David Copperfield By Charles Dickens Chapters 61-62

CHAPTER 62. A LIGHT SHINES ON MY WAY

The year came round to Christmas-time, and I had been at home above two months. I had seen Agnes frequently. However loud the general voice might be in giving me encouragement, and however fervent the emotions and endeavours to which it roused me, I heard her lightest word of praise as I heard nothing else.

At least once a week, and sometimes oftener, I rode over there, and passed the evening. I usually rode back at night; for the old unhappy sense was always hovering about me now — most sorrowfully when I left her — and I was glad to be up and out, rather than wandering over the past in weary wakefulness or miserable dreams. I wore away the longest part of many wild sad nights, in those rides; reviving, as I went, the thoughts that had occupied me in my long absence.

Or, if I were to say rather that I listened to the echoes of those thoughts, I should better express the truth. They spoke to me from afar off. I had put them at a distance, and accepted my inevitable place. When I read to Agnes what I wrote; when I saw her listening face; moved her to smiles or tears; and heard her cordial voice so earnest on the shadowy events of that imaginative world in which I lived; I thought what a fate mine might have been — but only thought so, as I had thought after I was married to Dora, what I could have wished my wife to be.

My duty to Agnes, who loved me with a love, which, if I disquieted, I wronged most selfishly and poorly, and could never restore; my matured assurance that I, who had worked out my own destiny, and won what I had impetuously set my heart on, had no right to murmur, and must bear; comprised what I felt and what I had learned. But I loved her: and now it even became some consolation to me, vaguely to conceive a distant day when I might blamelessly avow it; when all this should be over; when I could say 'Agnes, so it was when I came home; and now I am old, and I never have loved since!'

She did not once show me any change in herself. What she always had been to me, she still was; wholly unaltered.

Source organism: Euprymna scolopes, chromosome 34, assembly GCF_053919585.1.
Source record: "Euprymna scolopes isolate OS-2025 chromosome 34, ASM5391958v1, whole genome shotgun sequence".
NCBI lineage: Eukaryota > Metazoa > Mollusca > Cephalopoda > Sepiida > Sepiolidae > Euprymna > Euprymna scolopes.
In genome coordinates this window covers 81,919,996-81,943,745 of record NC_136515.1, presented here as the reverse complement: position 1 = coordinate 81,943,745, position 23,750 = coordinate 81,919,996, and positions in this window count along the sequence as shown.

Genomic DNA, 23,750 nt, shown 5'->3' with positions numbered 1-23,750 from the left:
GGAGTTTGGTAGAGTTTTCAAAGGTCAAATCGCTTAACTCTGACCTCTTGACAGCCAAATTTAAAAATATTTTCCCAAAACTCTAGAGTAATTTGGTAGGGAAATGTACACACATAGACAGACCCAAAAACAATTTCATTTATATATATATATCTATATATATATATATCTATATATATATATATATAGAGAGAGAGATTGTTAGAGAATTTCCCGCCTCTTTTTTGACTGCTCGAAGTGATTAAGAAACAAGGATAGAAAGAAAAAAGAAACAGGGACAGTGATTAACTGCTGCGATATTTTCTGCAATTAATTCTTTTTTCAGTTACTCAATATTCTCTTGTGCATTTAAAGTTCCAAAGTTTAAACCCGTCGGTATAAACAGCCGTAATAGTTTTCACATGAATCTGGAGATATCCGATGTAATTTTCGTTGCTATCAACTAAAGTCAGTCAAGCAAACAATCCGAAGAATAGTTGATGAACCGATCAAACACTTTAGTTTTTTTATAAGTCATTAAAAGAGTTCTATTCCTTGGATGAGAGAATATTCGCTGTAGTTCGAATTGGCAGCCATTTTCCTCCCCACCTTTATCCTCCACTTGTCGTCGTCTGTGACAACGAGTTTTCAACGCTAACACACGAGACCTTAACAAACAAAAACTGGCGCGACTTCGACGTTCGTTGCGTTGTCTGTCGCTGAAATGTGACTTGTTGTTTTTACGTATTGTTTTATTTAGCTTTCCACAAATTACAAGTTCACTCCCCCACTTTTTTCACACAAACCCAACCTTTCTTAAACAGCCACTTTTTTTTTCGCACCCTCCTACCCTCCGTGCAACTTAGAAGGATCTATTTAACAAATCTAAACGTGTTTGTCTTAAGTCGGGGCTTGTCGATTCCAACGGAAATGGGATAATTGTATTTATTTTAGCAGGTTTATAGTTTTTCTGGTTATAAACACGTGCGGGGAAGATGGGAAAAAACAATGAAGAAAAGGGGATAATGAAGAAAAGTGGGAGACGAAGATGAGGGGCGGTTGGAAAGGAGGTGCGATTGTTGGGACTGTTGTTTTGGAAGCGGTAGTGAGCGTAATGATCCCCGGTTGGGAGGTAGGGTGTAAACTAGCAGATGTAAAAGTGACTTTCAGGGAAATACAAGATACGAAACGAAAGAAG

Between my aunt and me there had been something, in this connexion, since the night of my return, which I cannot call a restraint, or an avoidance of the subject, so much as an implied understanding that we thought of it together, but did not shape our thoughts into words. When, according to our old custom, we sat before the fire at night, we often fell into this train; as naturally, and as consciously to each other, as if we had unreservedly said so. But we preserved an unbroken silence. I believed that she had read, or partly read, my thoughts that night; and that she fully comprehended why I gave mine no more distinct expression.

This Christmas-time being come, and Agnes having reposed no new confidence in me, a doubt that had several times arisen in my mind — whether she could have that perception of the true state of my breast, which restrained her with the apprehension of giving me pain — began to oppress me heavily. If that were so, my sacrifice was nothing; my plainest obligation to her unfulfilled; and every poor action I had shrunk from, I was hourly doing. I resolved to set this right beyond all doubt; — if such a barrier were between us, to break it down at once with a determined hand.

It was — what lasting reason have I to remember it! — a cold, harsh, winter day. There had been snow, some hours before; and it lay, not deep, but hard-frozen on the ground. Out at sea, beyond my window, the wind blew ruggedly from the north. I had been thinking of it, sweeping over those mountain wastes of snow in Switzerland, then inaccessible to any human foot; and had been speculating which was the lonelier, those solitary regions, or a deserted ocean.

'Riding today, Trot?' said my aunt, putting her head in at the door.

'Yes,' said I, 'I am going over to Canterbury. It's a good day for a ride.'

'I hope your horse may think so too,' said my aunt; 'but at present he is holding down his head and his ears, standing before the door there, as if he thought his stable preferable.'

My aunt, I may observe, allowed my horse on the forbidden ground, but had not at all relented towards the donkeys.

'He will be fresh enough, presently!' said I.

'The ride will do his master good, at all events,' observed my aunt, glancing at the papers on my table. 'Ah, child, you pass a good many hours here! I never thought, when I used to read books, what work it was to write them.'

'It's work enough to read them, sometimes,' I returned. 'As to the writing, it has its own charms, aunt.'

'Ah! I see!' said my aunt. 'Ambition, love of approbation, sympathy, and much more, I suppose? Well: go along with you!'

'Do you know anything more,' said I, standing composedly before her — she had patted me on the shoulder, and sat down in my chair — 'of that attachment of Agnes?'

She looked up in my face a little while, before replying:

'I think I do, Trot.'

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